Written by a member of the last generation of British Colonial Service Officers in Africa, the book seeks to place both colonial rulers and their African successors in the context of history and the circumstances of their time, viewing their achievements and failures critically but not unsympathetically and comparing colonial society with that of the independent African country that Northern Rhodesia has become. Colonialism is viewed at the day to day level of the administration of a rural district by four officers and a handful of African district messengers, who worked together without even a telephone to assist them. With a wealth of detail that can only come from experience, Grant’s work makes an important contribution to the understanding of a time, place, period and practices that are only now being considered in a balanced way.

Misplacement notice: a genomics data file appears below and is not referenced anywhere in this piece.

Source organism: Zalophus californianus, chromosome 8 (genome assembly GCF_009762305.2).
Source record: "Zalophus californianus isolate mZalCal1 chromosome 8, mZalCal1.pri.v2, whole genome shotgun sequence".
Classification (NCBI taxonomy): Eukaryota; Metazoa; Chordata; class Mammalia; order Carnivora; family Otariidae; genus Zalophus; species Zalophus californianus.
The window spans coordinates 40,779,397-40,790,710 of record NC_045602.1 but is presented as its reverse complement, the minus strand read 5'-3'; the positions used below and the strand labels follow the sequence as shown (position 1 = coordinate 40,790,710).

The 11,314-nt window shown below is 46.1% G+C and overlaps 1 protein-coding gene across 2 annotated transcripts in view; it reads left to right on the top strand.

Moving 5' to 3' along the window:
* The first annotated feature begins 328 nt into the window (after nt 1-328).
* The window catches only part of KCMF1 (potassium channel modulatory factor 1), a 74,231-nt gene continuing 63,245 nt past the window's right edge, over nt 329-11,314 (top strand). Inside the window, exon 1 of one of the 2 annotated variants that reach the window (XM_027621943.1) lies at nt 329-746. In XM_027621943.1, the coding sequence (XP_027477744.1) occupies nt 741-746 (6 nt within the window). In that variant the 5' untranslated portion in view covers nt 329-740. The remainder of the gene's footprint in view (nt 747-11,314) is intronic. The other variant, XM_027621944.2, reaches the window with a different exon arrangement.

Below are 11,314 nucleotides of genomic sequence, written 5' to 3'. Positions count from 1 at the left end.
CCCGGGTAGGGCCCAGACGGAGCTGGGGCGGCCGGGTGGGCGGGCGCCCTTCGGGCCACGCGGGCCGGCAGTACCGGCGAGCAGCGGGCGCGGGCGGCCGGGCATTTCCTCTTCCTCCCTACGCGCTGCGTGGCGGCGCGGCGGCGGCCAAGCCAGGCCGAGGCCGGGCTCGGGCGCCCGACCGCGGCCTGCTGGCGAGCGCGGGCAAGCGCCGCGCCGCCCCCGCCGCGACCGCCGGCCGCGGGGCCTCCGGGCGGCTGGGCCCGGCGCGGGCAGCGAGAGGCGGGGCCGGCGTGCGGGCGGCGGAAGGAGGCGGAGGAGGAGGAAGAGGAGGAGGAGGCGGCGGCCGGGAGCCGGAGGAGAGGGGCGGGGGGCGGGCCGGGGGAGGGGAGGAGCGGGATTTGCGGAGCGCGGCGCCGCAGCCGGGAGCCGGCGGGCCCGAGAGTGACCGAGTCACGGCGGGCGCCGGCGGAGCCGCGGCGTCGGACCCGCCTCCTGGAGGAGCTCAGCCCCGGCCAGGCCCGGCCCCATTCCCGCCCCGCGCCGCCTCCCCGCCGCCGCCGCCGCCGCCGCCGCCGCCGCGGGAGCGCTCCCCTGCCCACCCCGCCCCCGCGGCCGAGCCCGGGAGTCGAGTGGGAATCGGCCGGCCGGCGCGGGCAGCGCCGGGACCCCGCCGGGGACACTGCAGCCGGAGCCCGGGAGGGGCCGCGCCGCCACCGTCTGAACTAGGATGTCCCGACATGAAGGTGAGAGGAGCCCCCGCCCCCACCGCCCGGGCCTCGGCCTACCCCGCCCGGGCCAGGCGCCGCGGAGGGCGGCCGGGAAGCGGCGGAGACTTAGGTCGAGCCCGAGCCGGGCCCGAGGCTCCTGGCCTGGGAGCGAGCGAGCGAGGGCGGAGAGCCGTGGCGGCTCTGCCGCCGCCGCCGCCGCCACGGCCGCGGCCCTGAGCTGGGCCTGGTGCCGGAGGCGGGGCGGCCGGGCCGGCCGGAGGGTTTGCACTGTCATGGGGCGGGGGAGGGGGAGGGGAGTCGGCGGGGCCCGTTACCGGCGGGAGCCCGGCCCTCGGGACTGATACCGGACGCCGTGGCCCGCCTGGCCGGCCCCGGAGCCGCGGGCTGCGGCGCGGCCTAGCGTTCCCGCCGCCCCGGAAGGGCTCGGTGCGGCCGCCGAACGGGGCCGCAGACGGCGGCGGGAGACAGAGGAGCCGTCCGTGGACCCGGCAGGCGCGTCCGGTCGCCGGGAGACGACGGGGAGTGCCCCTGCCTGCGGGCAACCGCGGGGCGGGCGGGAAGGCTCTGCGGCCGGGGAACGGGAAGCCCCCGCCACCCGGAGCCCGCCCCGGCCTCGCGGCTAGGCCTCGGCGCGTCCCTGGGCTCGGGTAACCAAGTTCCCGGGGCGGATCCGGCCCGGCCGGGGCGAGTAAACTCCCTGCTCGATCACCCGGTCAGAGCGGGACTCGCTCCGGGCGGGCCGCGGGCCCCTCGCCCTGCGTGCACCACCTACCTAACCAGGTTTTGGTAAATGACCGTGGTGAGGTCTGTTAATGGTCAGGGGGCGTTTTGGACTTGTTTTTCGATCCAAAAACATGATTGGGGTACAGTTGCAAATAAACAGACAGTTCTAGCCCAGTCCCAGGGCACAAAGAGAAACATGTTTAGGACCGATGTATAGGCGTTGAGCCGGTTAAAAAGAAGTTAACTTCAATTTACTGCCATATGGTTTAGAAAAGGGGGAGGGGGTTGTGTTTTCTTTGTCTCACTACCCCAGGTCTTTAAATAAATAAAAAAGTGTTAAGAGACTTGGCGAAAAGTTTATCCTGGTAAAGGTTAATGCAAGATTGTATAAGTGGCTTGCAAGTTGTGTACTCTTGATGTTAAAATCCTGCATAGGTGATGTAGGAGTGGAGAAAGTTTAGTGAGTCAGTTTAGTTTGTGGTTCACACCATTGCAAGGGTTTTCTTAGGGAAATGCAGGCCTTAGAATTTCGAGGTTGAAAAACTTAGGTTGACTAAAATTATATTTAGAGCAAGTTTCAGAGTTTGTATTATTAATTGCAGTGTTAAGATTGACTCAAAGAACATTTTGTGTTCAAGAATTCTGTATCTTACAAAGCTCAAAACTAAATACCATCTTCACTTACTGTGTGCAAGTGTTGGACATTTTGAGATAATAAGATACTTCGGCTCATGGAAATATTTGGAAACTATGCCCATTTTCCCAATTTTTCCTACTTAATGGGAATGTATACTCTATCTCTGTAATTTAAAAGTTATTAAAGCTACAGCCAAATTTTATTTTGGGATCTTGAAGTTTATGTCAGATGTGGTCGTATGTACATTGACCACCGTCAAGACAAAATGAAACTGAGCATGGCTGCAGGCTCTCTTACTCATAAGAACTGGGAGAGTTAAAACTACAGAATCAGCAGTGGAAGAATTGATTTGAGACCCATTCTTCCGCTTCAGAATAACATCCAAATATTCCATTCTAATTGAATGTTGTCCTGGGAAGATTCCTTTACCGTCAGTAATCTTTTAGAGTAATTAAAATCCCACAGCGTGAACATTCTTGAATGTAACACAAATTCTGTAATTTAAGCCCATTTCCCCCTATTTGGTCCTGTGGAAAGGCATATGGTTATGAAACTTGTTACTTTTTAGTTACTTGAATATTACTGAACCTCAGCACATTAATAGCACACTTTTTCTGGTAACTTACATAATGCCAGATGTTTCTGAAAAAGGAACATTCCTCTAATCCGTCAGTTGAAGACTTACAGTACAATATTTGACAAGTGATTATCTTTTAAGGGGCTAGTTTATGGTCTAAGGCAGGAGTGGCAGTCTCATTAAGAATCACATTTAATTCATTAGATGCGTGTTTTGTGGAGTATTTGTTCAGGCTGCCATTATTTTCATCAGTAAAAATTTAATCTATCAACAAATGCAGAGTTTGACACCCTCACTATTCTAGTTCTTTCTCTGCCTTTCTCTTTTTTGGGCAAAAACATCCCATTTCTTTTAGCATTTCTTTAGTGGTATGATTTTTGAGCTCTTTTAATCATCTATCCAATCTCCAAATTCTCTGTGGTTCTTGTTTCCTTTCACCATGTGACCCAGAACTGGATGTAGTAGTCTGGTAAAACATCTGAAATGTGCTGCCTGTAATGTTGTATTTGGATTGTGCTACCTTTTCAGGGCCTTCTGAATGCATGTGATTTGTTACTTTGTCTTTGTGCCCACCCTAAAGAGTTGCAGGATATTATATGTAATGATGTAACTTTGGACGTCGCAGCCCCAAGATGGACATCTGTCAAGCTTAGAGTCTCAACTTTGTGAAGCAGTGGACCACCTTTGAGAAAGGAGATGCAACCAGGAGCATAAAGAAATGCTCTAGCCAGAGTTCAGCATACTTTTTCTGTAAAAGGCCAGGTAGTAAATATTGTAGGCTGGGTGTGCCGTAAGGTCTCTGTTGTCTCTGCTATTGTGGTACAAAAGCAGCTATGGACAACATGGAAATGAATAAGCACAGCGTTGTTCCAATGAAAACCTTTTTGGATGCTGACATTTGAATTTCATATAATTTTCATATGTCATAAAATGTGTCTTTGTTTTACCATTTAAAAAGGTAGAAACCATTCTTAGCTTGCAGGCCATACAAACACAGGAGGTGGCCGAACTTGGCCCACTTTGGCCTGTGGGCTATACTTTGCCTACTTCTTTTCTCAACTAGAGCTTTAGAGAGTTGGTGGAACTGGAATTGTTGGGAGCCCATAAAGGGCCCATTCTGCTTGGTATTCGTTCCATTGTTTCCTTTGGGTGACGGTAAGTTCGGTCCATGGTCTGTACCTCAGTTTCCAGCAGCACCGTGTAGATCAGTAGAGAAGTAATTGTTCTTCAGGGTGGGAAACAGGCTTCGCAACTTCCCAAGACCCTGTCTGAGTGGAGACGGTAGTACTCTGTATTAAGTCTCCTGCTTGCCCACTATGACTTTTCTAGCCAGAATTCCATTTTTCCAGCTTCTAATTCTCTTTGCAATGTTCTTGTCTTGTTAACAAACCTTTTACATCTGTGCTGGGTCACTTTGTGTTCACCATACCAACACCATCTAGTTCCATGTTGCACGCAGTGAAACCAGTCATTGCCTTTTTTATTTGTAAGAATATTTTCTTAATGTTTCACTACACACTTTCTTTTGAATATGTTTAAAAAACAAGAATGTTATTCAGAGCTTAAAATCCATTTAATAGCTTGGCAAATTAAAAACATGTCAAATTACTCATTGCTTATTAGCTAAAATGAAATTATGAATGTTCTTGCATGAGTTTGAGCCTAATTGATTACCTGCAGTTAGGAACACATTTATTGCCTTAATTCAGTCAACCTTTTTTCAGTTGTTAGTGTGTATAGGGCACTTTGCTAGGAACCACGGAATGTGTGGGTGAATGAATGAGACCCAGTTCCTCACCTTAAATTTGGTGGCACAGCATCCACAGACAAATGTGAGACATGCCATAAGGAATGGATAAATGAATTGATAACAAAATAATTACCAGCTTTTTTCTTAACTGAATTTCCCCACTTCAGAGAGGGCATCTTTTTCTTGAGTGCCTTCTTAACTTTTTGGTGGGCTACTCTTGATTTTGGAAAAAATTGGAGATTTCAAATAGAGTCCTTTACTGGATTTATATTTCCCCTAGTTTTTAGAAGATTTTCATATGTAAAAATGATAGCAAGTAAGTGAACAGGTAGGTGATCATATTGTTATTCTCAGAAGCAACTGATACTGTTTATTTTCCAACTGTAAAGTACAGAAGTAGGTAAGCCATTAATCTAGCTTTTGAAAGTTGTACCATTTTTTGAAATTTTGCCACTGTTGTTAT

Table of Contents
Part A: Memoirs of a Colonial District Officer, 1958 To 1961 1. Beginnings 2. People and Powers 3. The Place 4. Law and Order 5. The Job 6. Africans 7. District Officer on Tour 8. Events 9. Domestic Arrangements and Pastimes 10. Reflections 11. Endings Part B: From British Colony to Independence and Beyond 12. Zambian Politics, 1950 to 2006 Part C: Zambia Now: Impressions of a Retired District Officer, Returning 45 Years Later 13. Diary of a Bwana Who Came Back, from June 24th to July 25th, 2006 14. Zambia’s Economy 15. From Then to Now: What Has Changed
William Grant studied History at Edinburgh University, Scotland, and was, from 1958 to 1961, one of the last generation of British Colonial Service Officers in what was then Northern Rhodesia. After leaving the service, he has taught History, Economics and Politics in Scotland, Canada, China and Switzerland.
'This is, in many ways, a valuable book, giving insights meaningful and important to
understanding today's Africa' - Stephen Haines, The OSCAR, January 2008
'...Mr.Grant has produced a very readable and interesting book...' - Richard Davenport, Zambian Traveller, January 2009